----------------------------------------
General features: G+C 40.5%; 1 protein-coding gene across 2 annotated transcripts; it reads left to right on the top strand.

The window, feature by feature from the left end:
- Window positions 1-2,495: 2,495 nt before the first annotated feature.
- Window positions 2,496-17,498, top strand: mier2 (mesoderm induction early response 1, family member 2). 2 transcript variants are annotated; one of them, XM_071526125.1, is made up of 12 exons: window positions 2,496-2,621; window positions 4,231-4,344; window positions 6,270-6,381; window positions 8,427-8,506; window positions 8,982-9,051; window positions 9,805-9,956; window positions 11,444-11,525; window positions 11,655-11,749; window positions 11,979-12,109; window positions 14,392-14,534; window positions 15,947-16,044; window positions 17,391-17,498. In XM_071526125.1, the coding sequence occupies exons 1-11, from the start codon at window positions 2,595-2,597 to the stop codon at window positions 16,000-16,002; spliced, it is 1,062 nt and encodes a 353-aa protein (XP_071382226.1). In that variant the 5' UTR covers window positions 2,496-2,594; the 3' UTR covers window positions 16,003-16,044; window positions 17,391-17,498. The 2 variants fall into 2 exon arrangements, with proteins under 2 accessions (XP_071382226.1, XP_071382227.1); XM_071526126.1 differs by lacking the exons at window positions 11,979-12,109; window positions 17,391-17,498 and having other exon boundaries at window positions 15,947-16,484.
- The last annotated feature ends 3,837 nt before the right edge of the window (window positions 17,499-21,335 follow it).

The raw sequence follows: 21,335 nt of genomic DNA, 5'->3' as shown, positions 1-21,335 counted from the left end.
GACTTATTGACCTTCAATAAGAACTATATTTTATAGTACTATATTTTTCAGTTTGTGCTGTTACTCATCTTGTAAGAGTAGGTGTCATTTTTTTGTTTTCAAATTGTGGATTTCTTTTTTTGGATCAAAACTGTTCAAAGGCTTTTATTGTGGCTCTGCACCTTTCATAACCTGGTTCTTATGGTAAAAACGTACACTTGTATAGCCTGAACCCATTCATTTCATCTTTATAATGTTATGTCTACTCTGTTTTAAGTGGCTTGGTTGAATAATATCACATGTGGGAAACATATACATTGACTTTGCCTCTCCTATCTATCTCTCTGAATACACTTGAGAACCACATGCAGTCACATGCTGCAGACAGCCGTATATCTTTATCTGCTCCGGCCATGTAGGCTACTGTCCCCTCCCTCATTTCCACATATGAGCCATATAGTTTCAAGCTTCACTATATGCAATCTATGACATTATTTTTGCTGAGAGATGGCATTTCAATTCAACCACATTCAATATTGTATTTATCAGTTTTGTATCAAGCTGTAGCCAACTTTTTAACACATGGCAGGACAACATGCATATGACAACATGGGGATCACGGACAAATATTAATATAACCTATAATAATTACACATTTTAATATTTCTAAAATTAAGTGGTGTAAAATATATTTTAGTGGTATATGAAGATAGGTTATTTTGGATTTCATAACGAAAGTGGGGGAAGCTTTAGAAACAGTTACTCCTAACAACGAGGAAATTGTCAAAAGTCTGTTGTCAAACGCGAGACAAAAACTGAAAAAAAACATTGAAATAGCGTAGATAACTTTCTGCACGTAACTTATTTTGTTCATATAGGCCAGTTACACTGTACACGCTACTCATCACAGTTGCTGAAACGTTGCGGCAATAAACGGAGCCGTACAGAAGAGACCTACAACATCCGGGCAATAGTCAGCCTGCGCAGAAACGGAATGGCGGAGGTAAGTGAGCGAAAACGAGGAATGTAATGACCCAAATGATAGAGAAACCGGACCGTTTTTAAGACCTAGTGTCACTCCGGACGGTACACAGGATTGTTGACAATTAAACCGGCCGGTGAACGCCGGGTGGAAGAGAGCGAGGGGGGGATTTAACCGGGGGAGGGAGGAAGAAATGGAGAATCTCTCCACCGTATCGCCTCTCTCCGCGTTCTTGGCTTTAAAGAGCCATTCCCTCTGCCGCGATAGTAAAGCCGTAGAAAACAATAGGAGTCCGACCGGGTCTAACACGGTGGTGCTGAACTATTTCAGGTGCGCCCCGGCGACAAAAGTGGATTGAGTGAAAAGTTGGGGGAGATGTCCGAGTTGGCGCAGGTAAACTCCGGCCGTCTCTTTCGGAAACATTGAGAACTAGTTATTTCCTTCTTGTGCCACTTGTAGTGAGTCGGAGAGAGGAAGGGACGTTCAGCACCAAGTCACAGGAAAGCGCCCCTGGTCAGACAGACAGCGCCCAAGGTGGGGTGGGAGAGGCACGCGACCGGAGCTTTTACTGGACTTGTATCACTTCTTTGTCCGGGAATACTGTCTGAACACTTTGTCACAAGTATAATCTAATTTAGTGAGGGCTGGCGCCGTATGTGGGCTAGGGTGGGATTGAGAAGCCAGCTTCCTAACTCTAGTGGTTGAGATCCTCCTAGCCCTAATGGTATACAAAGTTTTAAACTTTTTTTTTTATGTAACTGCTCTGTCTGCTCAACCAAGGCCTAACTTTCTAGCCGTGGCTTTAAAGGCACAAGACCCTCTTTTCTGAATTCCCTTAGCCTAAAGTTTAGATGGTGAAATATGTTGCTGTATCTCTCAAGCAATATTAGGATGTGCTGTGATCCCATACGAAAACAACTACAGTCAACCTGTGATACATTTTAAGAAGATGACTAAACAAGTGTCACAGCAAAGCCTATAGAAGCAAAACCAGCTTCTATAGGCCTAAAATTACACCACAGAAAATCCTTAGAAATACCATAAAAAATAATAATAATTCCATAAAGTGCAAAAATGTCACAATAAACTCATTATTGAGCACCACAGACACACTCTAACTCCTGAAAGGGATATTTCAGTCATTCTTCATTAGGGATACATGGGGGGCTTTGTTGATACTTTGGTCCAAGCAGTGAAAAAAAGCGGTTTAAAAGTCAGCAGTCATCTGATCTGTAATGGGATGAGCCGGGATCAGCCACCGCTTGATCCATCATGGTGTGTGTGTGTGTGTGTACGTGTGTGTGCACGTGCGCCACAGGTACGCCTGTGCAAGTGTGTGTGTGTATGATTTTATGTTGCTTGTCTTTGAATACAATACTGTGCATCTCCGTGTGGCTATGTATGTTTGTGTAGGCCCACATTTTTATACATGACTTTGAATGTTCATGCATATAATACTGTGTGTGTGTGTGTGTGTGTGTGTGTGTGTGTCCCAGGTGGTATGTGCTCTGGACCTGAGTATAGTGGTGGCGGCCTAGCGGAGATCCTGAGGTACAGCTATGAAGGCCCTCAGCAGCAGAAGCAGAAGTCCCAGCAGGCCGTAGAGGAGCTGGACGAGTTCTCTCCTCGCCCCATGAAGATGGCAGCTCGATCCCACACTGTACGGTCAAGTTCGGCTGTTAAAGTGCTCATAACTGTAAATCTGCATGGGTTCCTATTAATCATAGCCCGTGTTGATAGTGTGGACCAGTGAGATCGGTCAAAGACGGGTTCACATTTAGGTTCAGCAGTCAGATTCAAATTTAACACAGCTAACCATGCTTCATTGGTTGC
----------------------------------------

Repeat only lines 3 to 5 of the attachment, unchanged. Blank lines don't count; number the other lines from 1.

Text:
- Window positions 1-2,495: 2,495 nt before the first annotated feature.
- Window positions 2,496-17,498, top strand: mier2 (mesoderm induction early response 1, family member 2). 2 transcript variants are annotated; one of them, XM_071526125.1, is made up of 12 exons: window positions 2,496-2,621; window positions 4,231-4,344; window positions 6,270-6,381; window positions 8,427-8,506; window positions 8,982-9,051; window positions 9,805-9,956; window positions 11,444-11,525; window positions 11,655-11,749; window positions 11,979-12,109; window positions 14,392-14,534; window positions 15,947-16,044; window positions 17,391-17,498. In XM_071526125.1, the coding sequence occupies exons 1-11, from the start codon at window positions 2,595-2,597 to the stop codon at window positions 16,000-16,002; spliced, it is 1,062 nt and encodes a 353-aa protein (XP_071382226.1). In that variant the 5' UTR covers window positions 2,496-2,594; the 3' UTR covers window positions 16,003-16,044; window positions 17,391-17,498. The 2 variants fall into 2 exon arrangements, with proteins under 2 accessions (XP_071382226.1, XP_071382227.1); XM_071526126.1 differs by lacking the exons at window positions 11,979-12,109; window positions 17,391-17,498 and having other exon boundaries at window positions 15,947-16,484.
- The last annotated feature ends 3,837 nt before the right edge of the window (window positions 17,499-21,335 follow it).